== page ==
Opinion

Embedding yoga in the global consciousness

Since forming the government in May 2014, Prime Minister Narendra Modi has focused on knowledge systems that are traditional to India. In November 2014, the government set up a separate Ministry of Ayush to ensure that the seven traditional systems of healthcare, which include Ayurveda and yoga, are being leveraged adequately in our public healthcare systems.

By December 2014, the United Nations passed a resolution to declare June 21 as the International Day of Yoga with 177 nations co-sponsoring the resolution. In June 2016, while addressing a joint session of the United States Congress, PM Modi stated that India has not claimed intellectual property rights on yoga, highlighting the fact that traditional Indian knowledge systems have always been open and accessible to all. In several public fora since then, the PM has categorically stated that yoga is India’s gift to the world for health and peace.

Yoga flows from Hinduism, with Lord Shiva being recognized as its first practitioner. However, like the universal values ​​that Hinduism espouses, Yoga, too, has a universal appeal and a global outlook. This is also evident from the manner in which the practice has found global acceptance. From Vladivostok in the east to Vancouver in the west, from Cape Town in the south to Copenhagen in the north, people across the world have adopted yoga for its therapeutic potential. This shows the inherent value that Yoga brings to those adopting and practicing it. From addressing specific ailments to preventative benefits and overall mental well-being, yoga is now being acknowledged as a practice that helps individuals cope with the pressures of the 21st century.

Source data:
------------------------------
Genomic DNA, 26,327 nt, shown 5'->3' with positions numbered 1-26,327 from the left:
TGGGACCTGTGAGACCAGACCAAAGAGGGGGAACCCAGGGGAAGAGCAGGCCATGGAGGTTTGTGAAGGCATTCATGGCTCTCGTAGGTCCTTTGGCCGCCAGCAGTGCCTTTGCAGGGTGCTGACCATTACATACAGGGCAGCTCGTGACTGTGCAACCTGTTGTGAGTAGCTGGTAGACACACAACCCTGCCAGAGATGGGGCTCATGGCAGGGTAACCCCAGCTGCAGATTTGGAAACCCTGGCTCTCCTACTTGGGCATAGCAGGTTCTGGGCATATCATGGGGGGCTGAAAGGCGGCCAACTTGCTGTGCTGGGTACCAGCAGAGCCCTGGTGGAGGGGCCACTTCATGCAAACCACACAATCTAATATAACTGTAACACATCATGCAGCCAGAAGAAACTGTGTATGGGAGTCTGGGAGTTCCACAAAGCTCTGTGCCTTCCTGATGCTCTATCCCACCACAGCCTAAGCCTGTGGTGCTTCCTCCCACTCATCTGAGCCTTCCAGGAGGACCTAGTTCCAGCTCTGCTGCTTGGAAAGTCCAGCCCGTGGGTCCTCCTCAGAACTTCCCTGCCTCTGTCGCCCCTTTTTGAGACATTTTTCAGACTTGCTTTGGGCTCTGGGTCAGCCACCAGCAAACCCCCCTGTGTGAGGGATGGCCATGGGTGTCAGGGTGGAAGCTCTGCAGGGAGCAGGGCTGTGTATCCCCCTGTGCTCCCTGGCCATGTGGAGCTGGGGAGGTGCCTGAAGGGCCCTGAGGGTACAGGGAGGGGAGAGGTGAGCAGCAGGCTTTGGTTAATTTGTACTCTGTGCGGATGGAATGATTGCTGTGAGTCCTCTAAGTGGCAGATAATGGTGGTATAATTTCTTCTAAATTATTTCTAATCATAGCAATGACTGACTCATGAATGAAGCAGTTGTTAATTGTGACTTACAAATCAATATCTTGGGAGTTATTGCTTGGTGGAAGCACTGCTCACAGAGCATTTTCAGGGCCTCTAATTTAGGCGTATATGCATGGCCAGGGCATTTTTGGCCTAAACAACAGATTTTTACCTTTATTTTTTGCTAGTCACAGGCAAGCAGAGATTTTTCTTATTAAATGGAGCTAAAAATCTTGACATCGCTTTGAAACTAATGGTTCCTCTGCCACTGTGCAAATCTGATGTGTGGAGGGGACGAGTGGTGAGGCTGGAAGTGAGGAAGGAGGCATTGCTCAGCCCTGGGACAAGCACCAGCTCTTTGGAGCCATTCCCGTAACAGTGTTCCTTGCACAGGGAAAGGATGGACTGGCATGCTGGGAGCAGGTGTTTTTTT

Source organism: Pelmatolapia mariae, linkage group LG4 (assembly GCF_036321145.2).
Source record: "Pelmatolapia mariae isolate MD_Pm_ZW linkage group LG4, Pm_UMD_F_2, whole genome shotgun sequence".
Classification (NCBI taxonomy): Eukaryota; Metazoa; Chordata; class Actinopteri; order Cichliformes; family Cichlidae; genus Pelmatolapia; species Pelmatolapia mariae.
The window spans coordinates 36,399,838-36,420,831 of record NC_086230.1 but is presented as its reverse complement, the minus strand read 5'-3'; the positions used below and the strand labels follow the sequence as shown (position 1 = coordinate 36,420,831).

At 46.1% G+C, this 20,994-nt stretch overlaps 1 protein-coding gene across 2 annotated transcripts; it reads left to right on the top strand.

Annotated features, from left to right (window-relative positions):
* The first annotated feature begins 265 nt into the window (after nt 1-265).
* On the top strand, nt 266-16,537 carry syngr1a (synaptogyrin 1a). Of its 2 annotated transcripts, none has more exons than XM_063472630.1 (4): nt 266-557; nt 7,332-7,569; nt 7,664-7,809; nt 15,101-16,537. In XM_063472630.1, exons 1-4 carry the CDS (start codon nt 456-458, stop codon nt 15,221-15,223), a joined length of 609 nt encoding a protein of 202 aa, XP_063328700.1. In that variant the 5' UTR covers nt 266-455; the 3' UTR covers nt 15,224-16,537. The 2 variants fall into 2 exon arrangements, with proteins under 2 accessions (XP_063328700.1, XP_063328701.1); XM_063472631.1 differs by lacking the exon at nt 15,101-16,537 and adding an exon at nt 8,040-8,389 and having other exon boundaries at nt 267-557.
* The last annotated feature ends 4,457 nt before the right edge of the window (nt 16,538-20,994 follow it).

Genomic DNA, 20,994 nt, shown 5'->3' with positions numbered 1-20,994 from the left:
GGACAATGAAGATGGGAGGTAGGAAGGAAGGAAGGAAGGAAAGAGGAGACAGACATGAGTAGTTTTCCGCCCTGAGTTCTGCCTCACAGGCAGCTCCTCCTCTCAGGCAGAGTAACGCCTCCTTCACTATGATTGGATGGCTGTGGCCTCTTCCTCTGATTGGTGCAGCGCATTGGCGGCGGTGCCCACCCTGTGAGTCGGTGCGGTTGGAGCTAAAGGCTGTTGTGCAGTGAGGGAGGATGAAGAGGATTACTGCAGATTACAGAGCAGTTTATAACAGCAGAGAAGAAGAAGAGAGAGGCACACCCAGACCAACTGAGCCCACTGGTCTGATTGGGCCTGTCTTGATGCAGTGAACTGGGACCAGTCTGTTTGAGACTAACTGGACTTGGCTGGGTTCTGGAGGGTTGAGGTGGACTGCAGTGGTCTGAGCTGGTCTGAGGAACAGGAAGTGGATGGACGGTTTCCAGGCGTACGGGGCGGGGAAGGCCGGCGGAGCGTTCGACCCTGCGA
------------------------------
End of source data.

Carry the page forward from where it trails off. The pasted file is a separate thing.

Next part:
The journey towards the global acceptance of yoga has been a recent phenomenon and PM Modi’s leadership has been instrumental in this effort. Two responses during the Question Hour of the Lok Sabha during the years of the previous government before 2014 reflect the indifference and contempt that the government in those days had towards yoga and traditional Indian Knowledge Systems.

In August 2007, in response to a question in the Lok Sabha on whether the government of India has taken up the issue of the United States Patents & Trademarks Office (USPTO) sanctioning yoga-related copyrights and trademarks with the US government, the Ministry of Commerce acknowledged that while several patents were granted by the US, it had no intention of taking up the matter with the US government. Similarly in February 2014, a few months before Narendra Modi became the prime minister, the Ministry of Health and Family Welfare acknowledged that the Task Force on Yoga that was constituted in March 2009 had not even submitted its formal report. In contrast, the efforts made by the government of India since 2014 highlight the intent of the government in ensuring Indian knowledge systems get adequate global recognition.

Fifty days from now, on June 21, India and the world will be celebrating the 8th International Day of Yoga. Over the years, global participation has increased and last year saw more than 15 crore people participating virtually. This year’s event has special significance as it is being celebrated during India’s 75th year of independence as part of ‘Azadi Ka Amrit Mahostav’.

As we commemorate the various events and heroes who have fought for India’s independence, we are also recognizing those who have protected Indian culture and heritage. They have ensured that our value systems are preserved and protected from the various invasions that aimed to wipe out every vestige of our culture and heritage. As an ancient knowledge system that has come down through the generations, there is no better moment than this to recognize the power of yoga. Various ministries and departments are participating in making this event a grand success.

However, it is the participation of non-government entities, spiritual organisations, yoga enthusiasts and the general public that will make this a memorable one. Yoga now has been integrated into the daily lives of crores of people and has become a way of life. In India, over the last seven years, yoga has seen a revival in our national consciousness. At the same time, as a gift to the world, yoga has been embedded deeply into the global consciousness.

The writer is the Union Minister of Culture, Tourism and Development of Northeastern Region



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